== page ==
© 2015, The Ferrari Consulting and Research Group LLC and the Supply Chain Matters blog. All rights reserved.
Within our 2015 Predictions for Industry and Global Supply Chains (now available in complimentary research report- see note below), Prediction Five indicates a turbulent upcoming year in global transportation.
Supply Chain Management Review recently featured highlights from an interview with the Research Manager of Drewry Supply Chain Advisors regarding the state of the ocean cargo industry. We call attention to this interview because portions point to what can be expected in ocean shipping this year. For readers unfamiliar with Drewry, the firm is globally recognized in sea freight market intelligence and benchmarking and a specialist advisor in international sea freight procurement.
In the interview, Drewry Research Manager Marin Dixon indicates another year of freight rate market volatility and that supply-demand equilibrium will not return until 2017 at the earliest. Ocean container carriers will continue to be challenged by overcapacity.
Regarding the ongoing disruption involving U.S. west coast ports, Drewry expects U.S. port congestion to remain an issue with cost implications throughout 2015. The consequence is noted as more shippers considering options to protect themselves against future labor disruption risks by shifting routings to alternative ports.
Regarding ocean container shipping lines, Drewry expects more alliance consolidations over the next few years as carriers seek to leverage economies of scale and respond to market dynamics for unit cost leadership.
All in all, and as noted in the previous posting, another reinforcement of continued industry turbulence.
Note: We are experiencing technical issues within our Supply Chain Matters Research Center. If you desire a complimentary copy of our 2015 Predictions for Industry and Global Supply Chains, please send an email to: supplychaininfo <at> theferrarigroup <dot> com. Please insure you include your name, role and return email address.
In our Supply Chain Matters commentaries focused on the challenges that are currently impacting consumer goods industry supply chains, we have called attention to the damaging effects that certain investor activism efforts have inflicted through mandates to either dramatically reduce costs, shed underperforming brands or consolidate CPG companies.
To clarify, an objective investor voice demanding excellence is and should be expected. Insuring shareholder return is always an important business outcome objective for supply chain initiatives and transformational activities. However, when that voice comes in the context of demands for short-term results regardless of consequences that is far different challenge. Years of transformational efforts can literally be destroyed by the effects of wholesale cost cutting mandates.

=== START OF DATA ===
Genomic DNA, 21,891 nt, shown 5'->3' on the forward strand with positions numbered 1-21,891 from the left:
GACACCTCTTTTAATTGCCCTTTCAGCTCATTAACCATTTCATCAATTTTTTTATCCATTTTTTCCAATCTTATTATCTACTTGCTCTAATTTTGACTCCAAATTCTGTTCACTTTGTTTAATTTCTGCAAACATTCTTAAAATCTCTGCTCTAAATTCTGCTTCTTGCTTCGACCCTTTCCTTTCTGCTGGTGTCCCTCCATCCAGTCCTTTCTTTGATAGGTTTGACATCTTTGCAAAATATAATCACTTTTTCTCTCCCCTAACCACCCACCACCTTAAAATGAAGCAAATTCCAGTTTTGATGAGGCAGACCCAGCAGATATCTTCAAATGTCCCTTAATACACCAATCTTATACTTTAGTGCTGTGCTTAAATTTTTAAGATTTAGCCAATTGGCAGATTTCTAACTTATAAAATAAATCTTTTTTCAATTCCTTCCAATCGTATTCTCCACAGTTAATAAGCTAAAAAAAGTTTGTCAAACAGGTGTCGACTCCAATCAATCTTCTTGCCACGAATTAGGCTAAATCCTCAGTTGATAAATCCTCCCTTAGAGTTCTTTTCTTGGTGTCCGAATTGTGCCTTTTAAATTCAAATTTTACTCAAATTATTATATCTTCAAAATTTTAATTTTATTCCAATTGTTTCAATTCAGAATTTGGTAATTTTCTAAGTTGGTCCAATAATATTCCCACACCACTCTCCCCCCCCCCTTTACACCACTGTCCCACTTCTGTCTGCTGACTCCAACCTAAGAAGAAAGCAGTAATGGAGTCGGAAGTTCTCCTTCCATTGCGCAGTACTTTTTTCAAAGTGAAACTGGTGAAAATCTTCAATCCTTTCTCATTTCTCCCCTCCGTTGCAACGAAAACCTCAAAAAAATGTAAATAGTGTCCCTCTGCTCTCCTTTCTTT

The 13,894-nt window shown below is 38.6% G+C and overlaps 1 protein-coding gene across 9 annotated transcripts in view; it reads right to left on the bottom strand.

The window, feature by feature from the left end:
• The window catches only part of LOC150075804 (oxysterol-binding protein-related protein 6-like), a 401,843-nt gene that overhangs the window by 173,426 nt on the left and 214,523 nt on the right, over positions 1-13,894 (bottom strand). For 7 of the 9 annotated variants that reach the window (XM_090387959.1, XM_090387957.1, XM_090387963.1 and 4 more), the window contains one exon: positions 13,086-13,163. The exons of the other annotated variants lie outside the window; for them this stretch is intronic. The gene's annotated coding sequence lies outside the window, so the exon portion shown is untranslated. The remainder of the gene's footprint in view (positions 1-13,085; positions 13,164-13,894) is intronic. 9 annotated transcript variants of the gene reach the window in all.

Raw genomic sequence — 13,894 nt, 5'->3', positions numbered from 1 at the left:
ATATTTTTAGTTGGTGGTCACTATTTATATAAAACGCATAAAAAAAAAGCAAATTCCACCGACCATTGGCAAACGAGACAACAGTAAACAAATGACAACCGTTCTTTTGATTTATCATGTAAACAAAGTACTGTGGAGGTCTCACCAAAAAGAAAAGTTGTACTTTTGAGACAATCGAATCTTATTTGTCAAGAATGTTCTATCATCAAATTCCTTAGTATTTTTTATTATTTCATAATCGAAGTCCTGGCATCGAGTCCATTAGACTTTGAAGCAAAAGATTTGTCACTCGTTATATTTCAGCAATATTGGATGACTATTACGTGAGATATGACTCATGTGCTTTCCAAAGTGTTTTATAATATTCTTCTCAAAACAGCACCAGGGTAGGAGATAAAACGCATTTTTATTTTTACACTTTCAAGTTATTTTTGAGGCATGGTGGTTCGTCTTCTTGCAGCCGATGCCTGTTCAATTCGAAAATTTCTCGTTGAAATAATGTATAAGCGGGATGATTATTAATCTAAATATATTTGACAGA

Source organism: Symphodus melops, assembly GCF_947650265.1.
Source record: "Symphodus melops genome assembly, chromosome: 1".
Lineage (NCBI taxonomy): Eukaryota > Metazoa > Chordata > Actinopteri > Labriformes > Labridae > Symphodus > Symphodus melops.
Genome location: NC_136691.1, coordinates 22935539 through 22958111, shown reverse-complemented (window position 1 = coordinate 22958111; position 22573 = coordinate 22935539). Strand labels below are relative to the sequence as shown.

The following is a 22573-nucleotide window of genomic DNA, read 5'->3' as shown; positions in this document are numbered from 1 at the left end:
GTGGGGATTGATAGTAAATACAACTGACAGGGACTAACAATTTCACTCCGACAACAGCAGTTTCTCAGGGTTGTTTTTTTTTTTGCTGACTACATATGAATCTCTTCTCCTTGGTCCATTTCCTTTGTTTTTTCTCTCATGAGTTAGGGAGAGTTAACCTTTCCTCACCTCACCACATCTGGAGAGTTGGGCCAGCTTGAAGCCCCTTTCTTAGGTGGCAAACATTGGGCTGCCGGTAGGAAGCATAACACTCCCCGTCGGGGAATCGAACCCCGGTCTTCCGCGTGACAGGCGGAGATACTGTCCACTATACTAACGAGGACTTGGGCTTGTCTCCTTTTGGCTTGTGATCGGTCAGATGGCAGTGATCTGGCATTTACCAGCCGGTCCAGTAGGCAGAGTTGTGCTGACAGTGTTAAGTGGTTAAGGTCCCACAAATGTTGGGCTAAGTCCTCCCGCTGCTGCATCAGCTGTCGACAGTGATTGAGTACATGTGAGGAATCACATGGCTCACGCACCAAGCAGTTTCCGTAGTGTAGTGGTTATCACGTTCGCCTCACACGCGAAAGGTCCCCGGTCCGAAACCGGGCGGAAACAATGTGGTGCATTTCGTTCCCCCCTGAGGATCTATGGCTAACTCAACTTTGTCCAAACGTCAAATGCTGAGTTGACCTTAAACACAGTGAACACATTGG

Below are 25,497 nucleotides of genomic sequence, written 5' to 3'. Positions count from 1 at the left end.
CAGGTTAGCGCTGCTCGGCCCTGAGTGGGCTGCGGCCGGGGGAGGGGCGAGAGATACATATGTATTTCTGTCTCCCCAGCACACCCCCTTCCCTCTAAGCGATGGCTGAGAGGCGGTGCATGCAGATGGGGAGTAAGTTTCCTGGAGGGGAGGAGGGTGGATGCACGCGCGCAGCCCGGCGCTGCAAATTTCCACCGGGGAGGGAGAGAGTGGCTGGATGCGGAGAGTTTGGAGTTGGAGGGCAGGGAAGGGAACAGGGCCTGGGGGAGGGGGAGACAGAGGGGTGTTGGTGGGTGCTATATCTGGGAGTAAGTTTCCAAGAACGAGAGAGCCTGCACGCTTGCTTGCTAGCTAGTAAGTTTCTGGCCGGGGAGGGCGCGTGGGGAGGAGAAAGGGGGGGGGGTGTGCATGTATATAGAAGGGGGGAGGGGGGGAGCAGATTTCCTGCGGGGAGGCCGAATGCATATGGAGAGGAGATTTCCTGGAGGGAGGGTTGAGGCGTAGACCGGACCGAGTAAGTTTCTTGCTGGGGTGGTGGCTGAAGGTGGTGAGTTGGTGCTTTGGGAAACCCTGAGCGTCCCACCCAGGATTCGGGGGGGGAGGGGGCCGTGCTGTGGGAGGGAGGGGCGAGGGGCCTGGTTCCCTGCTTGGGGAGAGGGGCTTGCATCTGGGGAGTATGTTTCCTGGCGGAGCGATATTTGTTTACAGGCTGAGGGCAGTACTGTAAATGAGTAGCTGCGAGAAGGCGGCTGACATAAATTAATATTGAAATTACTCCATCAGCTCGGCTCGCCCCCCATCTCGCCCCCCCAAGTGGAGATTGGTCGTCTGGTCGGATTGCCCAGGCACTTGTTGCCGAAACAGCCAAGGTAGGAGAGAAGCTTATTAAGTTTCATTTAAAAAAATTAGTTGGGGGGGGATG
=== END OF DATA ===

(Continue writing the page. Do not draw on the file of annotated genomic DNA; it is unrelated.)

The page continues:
In our Twitter stream, we came across a re-tweet link from Huffington Post blogger David Weaver, referencing United Kingdom’s Daily Mail.com posting: The supply chain bullies: The giant household names that stand accused of hurting small suppliers. The commentary describes how consumer goods giant Heinz has doubled the time it takes to settle and pay supplier invoices imposing upwards of a 97 day wait for payment. Similarly, AB InBev is reported to have routinely taken up to four months to pay its suppliers. These payment terms are written into supplier contracts and according to the commentary, most suppliers have little influence for pushing-back. It is a literal pay to stay practice. The commentary cites one source as indicating that a staggering £46 billion was overdue to suppliers in 2014.
While larger sized suppliers may have the financial means to borrow additional funds or adsorb such impacts, it is far more challenging for smaller suppliers who obviously lack such leverage. Once more, because of such practices, the EU community issued a prompt payment directive in 2011 requiring supplier payments within 60 days. As the commentary’s title implies: “It is a total abuse by certain large companies of their supply chain.”
We commend the messages of the Daily Mail commentary and would add that it further serves as a de-valuing of supplier relationships and needs for co-innovation. During the severe global recession that began in 2008-2009, there were continual reports of large companies tending toward such practices to preserve cash, causing some suppliers to financially succumb. It is literally throwing your problem “over the wall” to make your supplier your banker. Today, while the Eurozone sector continues to struggle to bounce back to growth from the same great global recession, news of such continuing practices is disheartening.
Disappointingly, it continues to be a practice that spans other industry supply chains, ones that have far higher margins.
As a community of supply chain analysts, we often echo the superior rankings of certain supply chains because of their extraordinary financial ratios or the productive benefits of advanced technology applied to procurement and other supply chain focused business processes. However, neither superior financial metrics nor advanced technology application be predicated on passing the burden of cost down the subsequent tiers of the supply chain in order to secure even more short-term financial benefits. After all, that’s the far more-easier approach. Ignoring any longer-term implications, collect your performance bonus and moving on to the next short-term challenge or promotional opportunity seems to be a continuing norm, and that remains tragic.
We want to hear from our readers. What’s your view on why such practices continue? Is it out of the control of supply chain senior leadership or a manifestation of today’s leadership?